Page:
Innovation in a Crisis Economy

I recently spoke at a marketing conference in Athens, Greece.
Predictably, the conference theme was creativity in the face of
austerity. Although the mood was dour, it was fascinating to hear
delegate perspectives on what would heal the economy.

I asked many for their take on green innovation. Most thought it
was a luxury for more prosperous times. Few made the connection
between sustainability and cost savings, although they knew the
story of Wal-Mart’s rise to green fame with eco-efficiency.

That said, I unearthed some great innovation stories, like the
imaginative (and popular) subsidies href=””
target=”_blank”>Piraeus Bank was offering customers for
everything from solar power to organic farming.

There were also rumblings that ‘old school’ public officials
were being drummed out in favor of younger, more innovative
thinkers. But on this front, the opinions seemed to reflect wishes
more than facts.

The feeling overall was surreal. Although everyone sensed a
pending emergency, nobody could paint a picture of the future or
see the innovation opportunities the coming upheaval might

Greece’s situation is anything but unique. Ireland has signed up
for EU bailouts, with Spain and Portugal on the brink. Closer to
home, Detroit’s demise and reinvention has been the subject of a
yearlong reportage by TIME Magazine. Throughout North America,
there is an incredible sense of uncertainty. What will the new
normal be?

Less is more

Necessity is the mother of

Desperate times breed desperate measures!

form under pressure! 

If these old saws are to be believed, innovation should
accelerate in bad economies.

After all, teams with tight budgets and tough goals make
critical decisions more quickly than teams with abundant resources
and no pressing agenda.

Recessions are also wonderful for clearing the forest of
competitors. Large, cumbersome companies fall, while small wily
upstarts gain ground.

And recessions lead to rethinking. When the status quo fails, it
makes you question your beliefs. Should my product even be a
product? Or should it be a new business model, or service?

The examples of recession success are legion. Instead of boring
you with them, I’ll simply guide you to some examples that will
make every recession-weary entrepreneur smile.

target=”_blank”>Lessons from Detroit

While it’s too early to say how economies like Greece and
Ireland are going to react to austerity, Detroit provides a
successful example of radical rethinking.

As TIME writers target=”_blank”>Daniel Okrent and Steven Gray
write “Detroit once thrived on bigness, but now it has to
leave that idea behind. The secret of Rust Belt urban revival:
smaller is better. If you want a healthy, bustling city, huddled
masses are better.”

Necessity has forced Detroit to abandon sprawl - servicing vast,
deserted suburbs simply isn’t viable. Instead, the city is focusing
on building density. Tighter, interconnected communities that are
easy to navigate on foot are bringing a flourish of small business
with them.

And big business. Drawn by Detroit’s reinvigoration, Quicken
Loans chairman Dan Gilbert moved 1,700 employees into downtown
Detroit. Gilbert is now considering moving his business incubator
Bizdom U there as well.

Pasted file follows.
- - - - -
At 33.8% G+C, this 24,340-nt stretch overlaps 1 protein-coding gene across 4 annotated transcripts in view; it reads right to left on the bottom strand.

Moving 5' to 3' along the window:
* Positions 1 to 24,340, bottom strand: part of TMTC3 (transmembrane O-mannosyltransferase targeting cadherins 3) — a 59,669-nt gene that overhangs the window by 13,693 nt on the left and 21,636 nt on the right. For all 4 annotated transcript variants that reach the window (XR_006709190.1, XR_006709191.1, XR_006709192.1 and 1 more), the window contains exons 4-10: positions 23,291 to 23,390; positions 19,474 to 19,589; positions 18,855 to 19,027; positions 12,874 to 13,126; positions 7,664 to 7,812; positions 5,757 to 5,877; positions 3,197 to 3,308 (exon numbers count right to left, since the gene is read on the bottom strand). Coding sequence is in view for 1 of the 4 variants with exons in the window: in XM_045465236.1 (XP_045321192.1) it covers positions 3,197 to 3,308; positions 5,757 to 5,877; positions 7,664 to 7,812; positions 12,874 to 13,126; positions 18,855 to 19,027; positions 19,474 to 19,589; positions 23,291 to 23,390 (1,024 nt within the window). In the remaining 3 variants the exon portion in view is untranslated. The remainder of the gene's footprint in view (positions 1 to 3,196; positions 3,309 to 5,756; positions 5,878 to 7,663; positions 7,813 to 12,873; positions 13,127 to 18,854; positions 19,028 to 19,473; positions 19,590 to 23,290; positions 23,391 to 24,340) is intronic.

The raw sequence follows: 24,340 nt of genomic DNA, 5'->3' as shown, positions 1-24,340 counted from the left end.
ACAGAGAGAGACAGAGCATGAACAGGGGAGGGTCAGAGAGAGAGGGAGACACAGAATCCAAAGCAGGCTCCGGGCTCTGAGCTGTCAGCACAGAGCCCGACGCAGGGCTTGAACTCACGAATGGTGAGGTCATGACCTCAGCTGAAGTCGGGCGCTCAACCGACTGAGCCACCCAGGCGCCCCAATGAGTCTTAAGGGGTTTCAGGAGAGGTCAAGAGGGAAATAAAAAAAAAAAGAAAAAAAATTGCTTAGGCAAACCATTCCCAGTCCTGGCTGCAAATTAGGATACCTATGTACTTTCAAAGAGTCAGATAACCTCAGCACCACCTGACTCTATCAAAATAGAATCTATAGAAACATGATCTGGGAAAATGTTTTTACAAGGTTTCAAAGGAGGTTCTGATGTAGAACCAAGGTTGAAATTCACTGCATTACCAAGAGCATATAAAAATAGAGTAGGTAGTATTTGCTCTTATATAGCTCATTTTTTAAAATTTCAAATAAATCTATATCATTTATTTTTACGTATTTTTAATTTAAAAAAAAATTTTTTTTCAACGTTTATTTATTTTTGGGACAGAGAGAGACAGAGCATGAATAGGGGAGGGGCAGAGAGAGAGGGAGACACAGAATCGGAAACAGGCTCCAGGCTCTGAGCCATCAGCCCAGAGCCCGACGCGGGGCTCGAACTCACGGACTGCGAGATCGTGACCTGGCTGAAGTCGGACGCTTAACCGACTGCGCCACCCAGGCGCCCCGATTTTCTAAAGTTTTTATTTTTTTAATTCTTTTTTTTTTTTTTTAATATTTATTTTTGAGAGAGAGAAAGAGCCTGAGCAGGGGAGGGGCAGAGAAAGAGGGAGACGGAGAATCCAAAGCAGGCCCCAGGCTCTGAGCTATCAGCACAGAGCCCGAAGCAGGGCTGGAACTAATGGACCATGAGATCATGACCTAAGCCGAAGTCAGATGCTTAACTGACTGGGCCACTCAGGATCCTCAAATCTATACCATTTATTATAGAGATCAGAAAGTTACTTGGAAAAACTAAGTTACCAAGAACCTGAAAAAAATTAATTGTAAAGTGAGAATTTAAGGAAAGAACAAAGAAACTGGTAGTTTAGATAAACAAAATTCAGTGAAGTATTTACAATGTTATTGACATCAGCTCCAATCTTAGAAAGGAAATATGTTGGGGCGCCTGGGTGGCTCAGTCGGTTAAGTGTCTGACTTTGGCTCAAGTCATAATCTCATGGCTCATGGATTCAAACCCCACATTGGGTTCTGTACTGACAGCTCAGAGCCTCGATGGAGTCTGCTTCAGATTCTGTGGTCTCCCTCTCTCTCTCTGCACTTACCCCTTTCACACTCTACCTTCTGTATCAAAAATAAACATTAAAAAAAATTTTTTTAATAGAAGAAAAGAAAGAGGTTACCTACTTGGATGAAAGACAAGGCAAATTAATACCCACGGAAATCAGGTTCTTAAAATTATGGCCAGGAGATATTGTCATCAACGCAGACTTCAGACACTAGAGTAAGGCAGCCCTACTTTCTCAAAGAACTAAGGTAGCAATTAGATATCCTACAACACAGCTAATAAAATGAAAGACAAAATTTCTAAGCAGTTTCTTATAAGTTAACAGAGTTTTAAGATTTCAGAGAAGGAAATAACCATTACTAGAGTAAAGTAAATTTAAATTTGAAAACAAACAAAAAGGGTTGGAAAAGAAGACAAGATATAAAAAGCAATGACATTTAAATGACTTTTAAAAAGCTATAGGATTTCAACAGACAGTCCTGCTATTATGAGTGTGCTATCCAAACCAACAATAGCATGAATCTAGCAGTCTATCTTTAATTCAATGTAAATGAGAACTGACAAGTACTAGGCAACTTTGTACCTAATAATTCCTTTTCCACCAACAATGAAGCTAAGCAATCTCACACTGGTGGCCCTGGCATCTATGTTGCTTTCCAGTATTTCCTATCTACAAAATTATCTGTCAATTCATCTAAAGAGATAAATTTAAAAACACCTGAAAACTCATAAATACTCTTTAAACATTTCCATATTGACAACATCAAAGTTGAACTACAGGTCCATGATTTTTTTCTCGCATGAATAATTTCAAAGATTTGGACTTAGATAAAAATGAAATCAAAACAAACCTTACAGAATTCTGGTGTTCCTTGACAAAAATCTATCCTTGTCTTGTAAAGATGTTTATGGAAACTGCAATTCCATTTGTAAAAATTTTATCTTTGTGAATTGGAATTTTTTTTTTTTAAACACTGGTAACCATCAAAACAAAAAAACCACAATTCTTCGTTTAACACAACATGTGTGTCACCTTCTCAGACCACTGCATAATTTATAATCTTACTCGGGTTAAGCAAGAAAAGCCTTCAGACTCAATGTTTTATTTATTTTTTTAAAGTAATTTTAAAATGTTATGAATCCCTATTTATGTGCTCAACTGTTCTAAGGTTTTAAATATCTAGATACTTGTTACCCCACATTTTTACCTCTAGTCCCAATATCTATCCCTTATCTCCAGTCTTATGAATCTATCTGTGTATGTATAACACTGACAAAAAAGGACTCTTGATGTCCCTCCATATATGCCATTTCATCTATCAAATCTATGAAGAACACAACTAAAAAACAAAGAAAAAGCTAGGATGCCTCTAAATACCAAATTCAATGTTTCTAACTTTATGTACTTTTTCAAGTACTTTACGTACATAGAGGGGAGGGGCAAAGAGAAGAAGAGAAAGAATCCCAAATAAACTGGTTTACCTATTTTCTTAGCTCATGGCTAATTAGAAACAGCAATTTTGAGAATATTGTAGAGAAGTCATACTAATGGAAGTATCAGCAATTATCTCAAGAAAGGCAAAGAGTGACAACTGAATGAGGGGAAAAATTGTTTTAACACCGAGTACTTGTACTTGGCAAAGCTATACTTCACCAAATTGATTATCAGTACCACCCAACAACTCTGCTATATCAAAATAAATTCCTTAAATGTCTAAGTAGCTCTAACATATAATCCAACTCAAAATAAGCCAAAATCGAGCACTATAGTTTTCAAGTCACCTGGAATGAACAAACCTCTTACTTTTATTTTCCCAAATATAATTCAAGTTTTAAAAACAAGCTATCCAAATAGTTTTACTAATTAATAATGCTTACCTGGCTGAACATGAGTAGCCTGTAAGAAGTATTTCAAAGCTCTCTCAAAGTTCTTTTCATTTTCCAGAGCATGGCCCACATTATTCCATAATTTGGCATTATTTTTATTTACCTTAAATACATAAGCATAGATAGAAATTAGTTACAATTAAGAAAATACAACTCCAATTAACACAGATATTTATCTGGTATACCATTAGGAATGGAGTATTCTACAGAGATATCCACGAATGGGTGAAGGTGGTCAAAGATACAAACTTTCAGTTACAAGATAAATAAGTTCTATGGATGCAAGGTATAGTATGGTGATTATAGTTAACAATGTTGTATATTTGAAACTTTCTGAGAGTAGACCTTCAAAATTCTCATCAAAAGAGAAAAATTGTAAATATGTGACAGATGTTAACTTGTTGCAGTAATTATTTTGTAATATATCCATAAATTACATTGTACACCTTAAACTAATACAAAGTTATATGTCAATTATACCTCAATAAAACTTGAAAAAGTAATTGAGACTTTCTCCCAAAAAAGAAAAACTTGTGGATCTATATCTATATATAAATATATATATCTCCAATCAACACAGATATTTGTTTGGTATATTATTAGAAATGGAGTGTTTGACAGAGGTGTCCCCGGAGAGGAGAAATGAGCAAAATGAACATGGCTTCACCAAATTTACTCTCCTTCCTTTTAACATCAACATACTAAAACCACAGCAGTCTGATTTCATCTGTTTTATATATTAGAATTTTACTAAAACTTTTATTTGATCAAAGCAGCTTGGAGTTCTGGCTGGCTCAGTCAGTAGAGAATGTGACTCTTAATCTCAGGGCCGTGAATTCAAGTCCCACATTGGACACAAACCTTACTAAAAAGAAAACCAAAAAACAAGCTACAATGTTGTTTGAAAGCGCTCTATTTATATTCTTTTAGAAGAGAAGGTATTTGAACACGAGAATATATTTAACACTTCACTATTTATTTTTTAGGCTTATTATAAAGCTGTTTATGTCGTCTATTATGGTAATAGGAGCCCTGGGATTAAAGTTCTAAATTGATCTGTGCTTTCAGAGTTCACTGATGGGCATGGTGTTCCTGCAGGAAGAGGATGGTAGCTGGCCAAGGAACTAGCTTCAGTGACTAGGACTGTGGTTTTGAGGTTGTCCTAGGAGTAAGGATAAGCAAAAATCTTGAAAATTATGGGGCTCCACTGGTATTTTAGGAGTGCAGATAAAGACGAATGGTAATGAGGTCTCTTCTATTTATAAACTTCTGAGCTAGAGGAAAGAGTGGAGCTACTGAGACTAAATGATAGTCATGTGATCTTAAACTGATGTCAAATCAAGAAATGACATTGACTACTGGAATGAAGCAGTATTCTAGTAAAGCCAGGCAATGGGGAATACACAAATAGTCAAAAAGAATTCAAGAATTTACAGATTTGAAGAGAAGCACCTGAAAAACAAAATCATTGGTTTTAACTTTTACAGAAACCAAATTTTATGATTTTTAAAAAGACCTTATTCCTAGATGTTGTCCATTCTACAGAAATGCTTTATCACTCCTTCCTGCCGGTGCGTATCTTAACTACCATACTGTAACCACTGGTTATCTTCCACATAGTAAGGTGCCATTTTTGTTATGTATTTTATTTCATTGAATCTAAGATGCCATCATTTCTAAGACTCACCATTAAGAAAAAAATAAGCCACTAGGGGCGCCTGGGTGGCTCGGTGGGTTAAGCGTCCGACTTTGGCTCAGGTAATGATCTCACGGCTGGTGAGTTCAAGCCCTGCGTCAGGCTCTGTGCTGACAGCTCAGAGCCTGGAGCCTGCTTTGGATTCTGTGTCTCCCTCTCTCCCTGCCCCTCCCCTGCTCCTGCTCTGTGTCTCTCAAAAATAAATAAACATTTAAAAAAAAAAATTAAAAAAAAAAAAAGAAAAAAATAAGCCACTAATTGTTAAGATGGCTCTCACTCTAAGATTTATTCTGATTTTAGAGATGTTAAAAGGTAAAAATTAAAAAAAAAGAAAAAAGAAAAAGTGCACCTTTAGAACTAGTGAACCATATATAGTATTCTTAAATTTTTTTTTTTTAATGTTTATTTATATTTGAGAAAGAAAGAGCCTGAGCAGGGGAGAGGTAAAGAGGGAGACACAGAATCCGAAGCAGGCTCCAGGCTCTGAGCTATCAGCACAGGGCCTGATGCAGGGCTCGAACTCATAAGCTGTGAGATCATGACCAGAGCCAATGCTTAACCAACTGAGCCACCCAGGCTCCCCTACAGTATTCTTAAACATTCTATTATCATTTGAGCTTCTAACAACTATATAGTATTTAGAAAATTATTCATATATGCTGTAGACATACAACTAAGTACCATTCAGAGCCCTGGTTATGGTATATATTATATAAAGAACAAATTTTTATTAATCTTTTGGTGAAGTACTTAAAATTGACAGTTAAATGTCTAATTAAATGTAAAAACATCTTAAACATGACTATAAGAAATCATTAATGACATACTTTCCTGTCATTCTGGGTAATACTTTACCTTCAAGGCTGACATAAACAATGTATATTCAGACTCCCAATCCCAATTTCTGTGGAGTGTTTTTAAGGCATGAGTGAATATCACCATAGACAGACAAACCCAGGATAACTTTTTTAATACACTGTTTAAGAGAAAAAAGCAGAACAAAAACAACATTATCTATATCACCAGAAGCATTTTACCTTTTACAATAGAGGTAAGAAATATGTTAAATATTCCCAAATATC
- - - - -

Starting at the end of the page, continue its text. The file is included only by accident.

Detroit’s rebirth warrants a closer look for more than economic
reasons. Abandoned suburbs are quickly turning into green
corridors, with the promise of urban agriculture. And smaller live
/ work hubs mean less cars - and a healthier pedestrian

Of course, the transformation is messy, and there are
casualties. School systems need to be overhauled to draw young
families. And people isolated in the suburbs can’t simply be
abandoned. But Detroit is proof that innovation does flourish in a
crisis economy.

Innovation Learnings

There are consistent innovation themes that can be seen in
examples like Detroit.

For example, href=””
target=”_blank”>the key to innovation is getting outside your
personal comfort zone, your status quo, your jar. Outsiders have an
incredible power of perception when it comes to spotting root
problems, consumer needs, and potential solutions. It’s one of the
reasons clients turn to us for solutions, instead of working
exclusively with in-house innovation teams. It’s also the reason
companies like P&G mandate 50% of their innovations come from
outside sources.  

Another learning is that innovation needs champions as much as
great thinkers. Working in green business innovation, I have seen
again and again that the mandate for change needs to come from the
top. Otherwise, challenging new ideas will be killed by the
defenders of the status quo, and progress log jammed.

Finally, innovation should not be expected to turn a crisis
economy into a utopia. In fact, idealists and utopians are often
the href=””
target=”_blank”>worst agents of change. A crisis can’t be
solved through social engineering - instead, the process involves
co-creation, brainstorming and support from a wide swath of
constituents. Yes, it could get messy. But economies and
communities are living, organic things…not intellectual

Marc Stoiber is VP Green Innovation at Maddock Douglas, a
leading North American innovation agency. He has a wealth of
experience building brands, and is passionate about innovation and
  This article appears also in href=””
target=”_blank”>Huffington Post and is reproduced here with
the kind permission of the author. 

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